There are federal and state laws, as well as professional codes of ethics, that govern and reinforce the CPE's policy regarding the confidential nature of communications and information handling. Below we outline the most relevant laws and codes, for your review and reference.
The information collected by licensed professionals from the CPE is, in legal terms, considered "privileged." This means that the client has the "privilege" of communication, in the sense that no person, governing body, etc., can demand disclosure of the information collected at CPE. This privilege is removed only in rare circumstances upon direct order from a court (and not simply a subpoena), or when a professional has a "reporting responsibility" (see below).
The Health Insurance Portability Protection Act (HIPAA) is a relatively recent federal law that dictates how information needs to be protected, particularly in relation to dissemination of medical information and maintenance of medical records. While CPE is not a medical practice, some of the services offered here are subject to reimbursement under medical insurance, and therefore it is incumbent on CPE to be compliant with HIPAA regulations. To give but one example, all records that are maintained at CPE are stored in a separate, private, and locked room to which only staff can gain access. Because CPE does not submit claims to insurance companies or "third party providers," many of the HIPAA requirements are not immediately applicable, but please note that CPE is in 100 percent compliance with all relevant regulations promulgated by HIPAA.
Confidentiality, as opposed to "privilege," is generally construed as an ethical obligation that professionals have to protect the information that they have access to in the course of their work. In short, professionals from fields such as psychology, education, and medicine, are ethically and professionally obliged to safeguard the confidentiality of their clients. In rare instances, an ethical obligation to maintain confidentiality may conflict with a legal mandate to waive a client's privilege of communication, and in cases such as these the professional must ultimately determine the best course of action, and would most likely involve the client in such decision making.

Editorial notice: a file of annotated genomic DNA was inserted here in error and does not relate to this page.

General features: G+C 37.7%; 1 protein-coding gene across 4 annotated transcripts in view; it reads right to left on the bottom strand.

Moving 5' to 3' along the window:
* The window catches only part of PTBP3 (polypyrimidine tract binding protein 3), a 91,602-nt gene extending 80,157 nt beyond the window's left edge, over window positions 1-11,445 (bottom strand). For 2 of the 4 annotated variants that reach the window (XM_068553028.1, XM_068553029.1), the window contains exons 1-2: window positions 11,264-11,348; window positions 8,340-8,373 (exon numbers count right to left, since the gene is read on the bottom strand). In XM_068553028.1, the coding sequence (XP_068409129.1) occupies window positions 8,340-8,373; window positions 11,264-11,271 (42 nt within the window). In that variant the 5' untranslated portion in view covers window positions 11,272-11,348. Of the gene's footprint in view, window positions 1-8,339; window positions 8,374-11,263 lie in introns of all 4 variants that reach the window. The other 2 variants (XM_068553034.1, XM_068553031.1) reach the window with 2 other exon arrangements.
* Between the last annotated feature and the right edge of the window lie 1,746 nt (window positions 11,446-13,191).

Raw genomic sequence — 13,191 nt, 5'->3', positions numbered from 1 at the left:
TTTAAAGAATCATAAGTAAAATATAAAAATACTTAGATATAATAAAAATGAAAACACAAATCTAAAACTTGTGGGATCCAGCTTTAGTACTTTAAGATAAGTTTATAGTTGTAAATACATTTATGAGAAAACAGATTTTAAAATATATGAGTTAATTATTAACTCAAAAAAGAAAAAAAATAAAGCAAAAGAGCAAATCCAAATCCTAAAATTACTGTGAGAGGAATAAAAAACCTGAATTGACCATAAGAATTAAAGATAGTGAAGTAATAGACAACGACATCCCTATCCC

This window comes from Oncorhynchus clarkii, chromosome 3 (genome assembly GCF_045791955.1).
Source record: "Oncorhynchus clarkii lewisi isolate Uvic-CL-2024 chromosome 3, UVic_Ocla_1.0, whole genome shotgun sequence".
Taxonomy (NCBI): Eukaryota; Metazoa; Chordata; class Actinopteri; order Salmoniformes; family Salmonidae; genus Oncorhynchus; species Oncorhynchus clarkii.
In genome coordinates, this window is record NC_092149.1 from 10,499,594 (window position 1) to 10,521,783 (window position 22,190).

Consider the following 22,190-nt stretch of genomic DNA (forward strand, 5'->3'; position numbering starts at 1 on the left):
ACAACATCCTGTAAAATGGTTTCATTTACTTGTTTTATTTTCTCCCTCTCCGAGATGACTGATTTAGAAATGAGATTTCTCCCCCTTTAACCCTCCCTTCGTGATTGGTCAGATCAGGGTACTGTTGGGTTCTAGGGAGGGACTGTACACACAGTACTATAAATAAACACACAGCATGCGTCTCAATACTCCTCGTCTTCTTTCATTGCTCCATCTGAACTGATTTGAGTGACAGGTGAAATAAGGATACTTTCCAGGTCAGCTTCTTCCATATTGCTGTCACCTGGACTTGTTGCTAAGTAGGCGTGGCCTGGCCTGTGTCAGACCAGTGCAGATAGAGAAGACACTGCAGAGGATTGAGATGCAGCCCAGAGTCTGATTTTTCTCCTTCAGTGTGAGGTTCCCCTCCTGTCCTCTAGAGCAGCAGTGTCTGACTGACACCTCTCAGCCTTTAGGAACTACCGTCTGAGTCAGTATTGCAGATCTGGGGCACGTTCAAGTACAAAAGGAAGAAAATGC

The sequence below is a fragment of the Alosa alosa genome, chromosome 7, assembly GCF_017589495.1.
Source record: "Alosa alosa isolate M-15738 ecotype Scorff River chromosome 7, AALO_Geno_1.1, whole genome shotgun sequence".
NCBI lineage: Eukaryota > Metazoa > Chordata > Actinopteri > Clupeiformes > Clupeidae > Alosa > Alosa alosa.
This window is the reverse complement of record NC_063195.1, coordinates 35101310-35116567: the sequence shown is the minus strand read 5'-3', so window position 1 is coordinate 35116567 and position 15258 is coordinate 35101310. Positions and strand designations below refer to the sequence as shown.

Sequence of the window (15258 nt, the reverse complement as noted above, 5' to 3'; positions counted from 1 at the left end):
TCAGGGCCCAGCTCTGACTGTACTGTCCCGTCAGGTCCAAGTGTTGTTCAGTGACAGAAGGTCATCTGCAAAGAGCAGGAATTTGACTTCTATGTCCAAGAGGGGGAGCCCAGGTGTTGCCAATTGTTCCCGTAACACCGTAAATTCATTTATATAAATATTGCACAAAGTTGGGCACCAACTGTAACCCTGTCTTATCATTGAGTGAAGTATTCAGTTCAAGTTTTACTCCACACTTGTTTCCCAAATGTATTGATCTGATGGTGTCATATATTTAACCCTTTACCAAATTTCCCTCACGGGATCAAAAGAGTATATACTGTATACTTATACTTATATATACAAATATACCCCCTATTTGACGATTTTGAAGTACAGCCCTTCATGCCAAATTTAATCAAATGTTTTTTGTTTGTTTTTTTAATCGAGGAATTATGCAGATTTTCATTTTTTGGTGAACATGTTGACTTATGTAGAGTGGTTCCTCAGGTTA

The term "privacy" is a less specific and binding concept that is most applicable to the minors seen at CPE. Parents of minors have the "privilege" of communication, not the minor. Both parents and their minor children have a right to confidentiality, although information revealed by a minor to a professional may be shared with a parent, without a breach in confidentiality, as the communication is being shared within a family and in the best interest of the minor child. However, it is sometimes in the best interest of all parties for information shared by a minor to a CPE professional, to remain "private" (i.e., not shared with parents or caretakers), mainly for the purpose of developing a sense of trust that enhances the assessment, treatment, or counseling relationship between minor and professional.
Finally, it is important for CPE clients to know about the rare exceptions when client privilege and professional confidentiality are required to be waived or broken. North Carolina State law requires that psychologists and educators report all cases of suspected abuse of a minor, elderly person, or disabled individual to the Department of Social Services. Such reports are filed and kept anonymously. Psychologists are required to break confidentiality when they learn from a client about an imminent threat to a named individual's safety (including the client him or herself). In situations where a client is judged by a clinician to be at risk to him or herself or to another, the professional has the responsibility of taking protective action, which may result in a breach of confidentiality. These situations are thankfully rare, but the statutes surrounding them need to be understood by all clients receiving services at CPE.